Red Sox

Garrett Richards is reinventing himself on the fly for the Red Sox

Richards has changed his pitching arsenal, including introducing a new changeup, while adjusting to MLB's new substance rules.

Garrett Richards Red Sox
Garrett Richards. Jeff Chiu/AP
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Major League Baseball’s crackdown on pitchers using foreign substances for grip has made life tough on pitchers everywhere since the rules were more stringently enforced on June 15. But arguably no pitcher has struggled more publicly with the changes to the substance rules than Red Sox starter Garrett Richards.

Calling the 10-year veteran’s four starts since the rule changes an “adventure” would be charitable. He’s visibly struggled not just with his command — he’s failed to complete six innings of work since June 15 — but also with his mounting desperation to find himself out of the wilderness.

Even his own teammate Hunter Renfroe came out and said the struggles are “in Garrett’s head more than anything” after his disastrous start against the Tampa Bay Rays on June 23. Dipping his arm in cold water to stop himself from sweating on the mound probably suggests something to that effect.

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Richards’s confidence issues have manifested themselves in a constantly shifting pitch array and a lack of belief in the pitches that got him to this point. Here’s a timeline of the Red Sox starter’s evolution over his last few starts, and why his latest outing provides some hope ahead of Friday’s home appearance against the Philadelphia Phillies.

Losing his grip

Since that June 15 start, Richards has seen his spin rates dip for each of his main three pitches (fastball, slider, curveball), according to Baseball Savant. This is notable because he ranks among the league leaders in average fastball and curveball spin rates, which affects the perceived velocity of his pitches in the eyes of hitters.

While his manager doesn’t buy that spin rate is his biggest problem, it can’t be doubted that Richards hasn’t been fooling anyone with anything he throws. Baseball Savant places the Red Sox pitcher in the bottom-tenth percentile among MLB pitchers in average exit velocity allowed, percentage of hard hit balls surrendered, and expected batting average on contact.

He’s also struggled to generate swings and misses, sitting at just the 15th percentile league-wide in that stat. Since June 15, Richards’s percentage of swinging strikes earned sits well below his season average while throwing far more pitches in the strike zone than usual.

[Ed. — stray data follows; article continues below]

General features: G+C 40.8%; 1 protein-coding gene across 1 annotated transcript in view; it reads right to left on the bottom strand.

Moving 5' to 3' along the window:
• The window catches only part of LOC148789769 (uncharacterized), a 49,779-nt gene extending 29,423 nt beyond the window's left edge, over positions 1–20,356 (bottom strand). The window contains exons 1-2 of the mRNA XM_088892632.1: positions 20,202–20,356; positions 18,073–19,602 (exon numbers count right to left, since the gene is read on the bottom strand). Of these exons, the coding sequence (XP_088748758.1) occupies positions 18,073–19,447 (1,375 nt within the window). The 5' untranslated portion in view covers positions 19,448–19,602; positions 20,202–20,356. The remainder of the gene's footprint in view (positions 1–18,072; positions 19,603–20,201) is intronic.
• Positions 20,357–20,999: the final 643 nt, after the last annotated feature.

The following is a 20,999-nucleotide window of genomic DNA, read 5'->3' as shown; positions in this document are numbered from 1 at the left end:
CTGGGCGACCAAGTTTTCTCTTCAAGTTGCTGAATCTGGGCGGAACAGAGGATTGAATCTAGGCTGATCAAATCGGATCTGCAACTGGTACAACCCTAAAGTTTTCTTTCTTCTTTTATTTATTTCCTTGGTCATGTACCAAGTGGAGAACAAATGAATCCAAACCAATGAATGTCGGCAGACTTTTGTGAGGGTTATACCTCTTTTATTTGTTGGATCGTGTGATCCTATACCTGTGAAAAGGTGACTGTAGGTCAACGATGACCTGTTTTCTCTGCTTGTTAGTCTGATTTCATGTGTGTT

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His apparent grip problems have also led to some wild discrepancies in his pitch usage each game as he tries to figure things out.

On June 16 – the first start after the rule changes – Richards completely abandoned his curveball, only throwing his fastball (76.2 percent of pitches) and slider (23.8 percent).

His next start on June 23 saw him rely on the curveball (20.4 percent) more than the slider, but it seemed like nothing he threw was effective in his brutal outing against the Rays. For instance, the Rays only swung and missed twice at Richards’s 54 pitches that day – neither of those whiffs came against a breaking ball.

With his feel for breaking pitches failing him, Richards then heavily used a changeup he’d never thrown before and a very slow curveball — about nine miles per hour slower than his average curveball velocity for the year — against the Royals on June 28. Oddly enough, it was his most effective pitch that day, and his curveball and slider command improved over the previous week as well. But his fastball was still far from crisp.

In short, Richards has been all over the place for the last month in a way you don’t want to see from a guy taking the ball every fifth day.

Reasons for hope

But his last start on July 3 against the Atlanta Braves showed he might slowly be gaining some comfort.

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His fastball, slider, and curveball each posted the best runs above average per 100 pitches since the rule changes, according to FanGraphs. Though Richards earned a no-decision over his five innings pitched, he also posted his highest game score in a month of action.

He struggled more with his changeup against the Braves, which isn’t shocking given that he invented it about a week ago. But the slightly resurgent effectiveness and control of his top three pitches is arguably much more important.

Of course, it’s impossible to know if that performance will carry over to Friday. After all, very little about Richards has been consistent from outing to outing in the last month.

Also, his seemingly increased comfort last week still didn’t translate into him missing bats, though the Braves didn’t generate much hard contact off him in spite of that.

The Red Sox can only hope Friday’s start can give Richards some positive momentum heading into the All-Star break and that he comes out of the hiatus with a better understanding of how to attack hitters under the new substance rules.

After all, how much weirder can the Garrett Richards experience get?

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